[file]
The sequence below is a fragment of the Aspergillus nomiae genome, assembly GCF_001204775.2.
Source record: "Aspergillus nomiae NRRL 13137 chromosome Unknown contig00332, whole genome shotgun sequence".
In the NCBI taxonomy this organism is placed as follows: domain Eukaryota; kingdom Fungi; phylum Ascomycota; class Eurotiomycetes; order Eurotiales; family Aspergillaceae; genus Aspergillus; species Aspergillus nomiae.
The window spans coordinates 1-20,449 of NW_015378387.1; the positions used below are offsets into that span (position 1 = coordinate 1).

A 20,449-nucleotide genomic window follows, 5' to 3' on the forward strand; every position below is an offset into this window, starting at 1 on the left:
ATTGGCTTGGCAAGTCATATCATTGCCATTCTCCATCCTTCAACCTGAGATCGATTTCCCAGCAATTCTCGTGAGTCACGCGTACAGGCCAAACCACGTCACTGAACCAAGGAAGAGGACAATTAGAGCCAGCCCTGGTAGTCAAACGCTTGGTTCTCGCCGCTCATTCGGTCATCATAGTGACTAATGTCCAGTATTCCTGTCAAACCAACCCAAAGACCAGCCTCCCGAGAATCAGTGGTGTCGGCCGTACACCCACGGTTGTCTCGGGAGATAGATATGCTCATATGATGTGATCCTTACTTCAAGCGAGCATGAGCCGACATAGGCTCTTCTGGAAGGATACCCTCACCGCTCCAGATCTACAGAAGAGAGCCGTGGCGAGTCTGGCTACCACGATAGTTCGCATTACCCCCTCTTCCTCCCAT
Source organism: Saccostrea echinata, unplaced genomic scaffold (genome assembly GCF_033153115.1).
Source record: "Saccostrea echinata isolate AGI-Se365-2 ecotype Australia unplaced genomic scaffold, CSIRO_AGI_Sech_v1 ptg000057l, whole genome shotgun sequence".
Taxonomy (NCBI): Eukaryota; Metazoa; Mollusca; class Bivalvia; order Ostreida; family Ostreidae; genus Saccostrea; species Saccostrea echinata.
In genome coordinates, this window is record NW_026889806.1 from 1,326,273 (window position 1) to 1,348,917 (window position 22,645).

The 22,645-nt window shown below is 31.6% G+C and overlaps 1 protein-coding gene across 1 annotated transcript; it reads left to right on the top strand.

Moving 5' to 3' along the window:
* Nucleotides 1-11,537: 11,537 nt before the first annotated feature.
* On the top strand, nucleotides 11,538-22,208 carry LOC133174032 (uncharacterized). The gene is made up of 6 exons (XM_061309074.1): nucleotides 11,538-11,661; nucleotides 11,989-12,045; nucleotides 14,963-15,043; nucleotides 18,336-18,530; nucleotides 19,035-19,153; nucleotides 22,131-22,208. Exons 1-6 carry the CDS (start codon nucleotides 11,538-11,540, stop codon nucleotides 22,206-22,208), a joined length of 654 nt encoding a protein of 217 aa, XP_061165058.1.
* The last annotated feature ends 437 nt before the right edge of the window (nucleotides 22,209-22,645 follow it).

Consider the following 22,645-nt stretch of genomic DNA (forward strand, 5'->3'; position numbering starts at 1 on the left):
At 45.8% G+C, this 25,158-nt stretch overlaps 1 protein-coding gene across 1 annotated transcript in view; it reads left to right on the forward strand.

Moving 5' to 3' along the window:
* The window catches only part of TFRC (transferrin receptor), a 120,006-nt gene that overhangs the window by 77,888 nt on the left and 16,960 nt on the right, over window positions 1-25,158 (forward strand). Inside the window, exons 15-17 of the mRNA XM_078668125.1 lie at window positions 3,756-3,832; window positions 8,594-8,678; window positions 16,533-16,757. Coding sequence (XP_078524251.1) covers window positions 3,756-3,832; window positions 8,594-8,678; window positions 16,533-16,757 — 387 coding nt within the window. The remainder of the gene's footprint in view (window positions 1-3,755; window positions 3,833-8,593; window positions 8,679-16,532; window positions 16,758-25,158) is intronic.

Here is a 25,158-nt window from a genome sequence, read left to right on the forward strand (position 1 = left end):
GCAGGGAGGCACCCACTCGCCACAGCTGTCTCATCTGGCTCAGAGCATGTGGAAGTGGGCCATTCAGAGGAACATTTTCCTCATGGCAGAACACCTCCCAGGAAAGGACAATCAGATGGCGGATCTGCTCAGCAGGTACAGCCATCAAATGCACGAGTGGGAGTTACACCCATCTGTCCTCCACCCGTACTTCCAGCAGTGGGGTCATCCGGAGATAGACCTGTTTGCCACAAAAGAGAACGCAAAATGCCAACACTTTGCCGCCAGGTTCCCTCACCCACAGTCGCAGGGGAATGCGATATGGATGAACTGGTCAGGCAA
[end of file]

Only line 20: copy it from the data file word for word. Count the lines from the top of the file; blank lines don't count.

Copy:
Here is a 25,158-nt window from a genome sequence, read left to right on the forward strand (position 1 = left end):